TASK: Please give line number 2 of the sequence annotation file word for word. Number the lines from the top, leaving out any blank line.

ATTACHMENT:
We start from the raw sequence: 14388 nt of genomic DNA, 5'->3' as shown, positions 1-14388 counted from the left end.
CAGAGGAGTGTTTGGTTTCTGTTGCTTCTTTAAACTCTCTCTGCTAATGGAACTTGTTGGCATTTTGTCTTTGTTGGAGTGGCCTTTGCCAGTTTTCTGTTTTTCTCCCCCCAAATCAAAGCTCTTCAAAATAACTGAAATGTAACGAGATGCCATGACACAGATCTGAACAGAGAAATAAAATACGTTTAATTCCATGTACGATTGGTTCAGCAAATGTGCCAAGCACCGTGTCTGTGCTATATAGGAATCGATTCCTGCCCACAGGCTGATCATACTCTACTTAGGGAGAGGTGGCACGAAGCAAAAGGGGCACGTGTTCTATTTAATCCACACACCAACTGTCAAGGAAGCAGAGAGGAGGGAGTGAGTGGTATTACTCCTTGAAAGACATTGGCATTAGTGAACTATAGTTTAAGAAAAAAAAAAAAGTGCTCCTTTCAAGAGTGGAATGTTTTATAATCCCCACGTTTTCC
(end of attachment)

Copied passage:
CAGAGGAGTGTTTGGTTTCTGTTGCTTCTTTAAACTCTCTCTGCTAATGGAACTTGTTGGCATTTTGTCTTTGTTGGAGTGGCCTTTGCCAGTTTTCTGTTTTTCTCCCCCCAAATCAAAGCTCTTCAAAATAACTGAAATGTAACGAGATGCCATGACACAGATCTGAACAGAGAAATAAAATACGTTTAATTCCATGTACGATTGGTTCAGCAAATGTGCCAAGCACCGTGTCTGTGCTATATAGGAATCGATTCCTGCCCACAGGCTGATCATACTCTACTTAGGGAGAGGTGGCACGAAGCAAAAGGGGCACGTGTTCTATTTAATCCACACACCAACTGTCAAGGAAGCAGAGAGGAGGGAGTGAGTGGTATTACTCCTTGAAAGACATTGGCATTAGTGAACTATAGTTTAAGAAAAAAAAAAAAGTGCTCCTTTCAAGAGTGGAATGTTTTATAATCCCCACGTTTTCC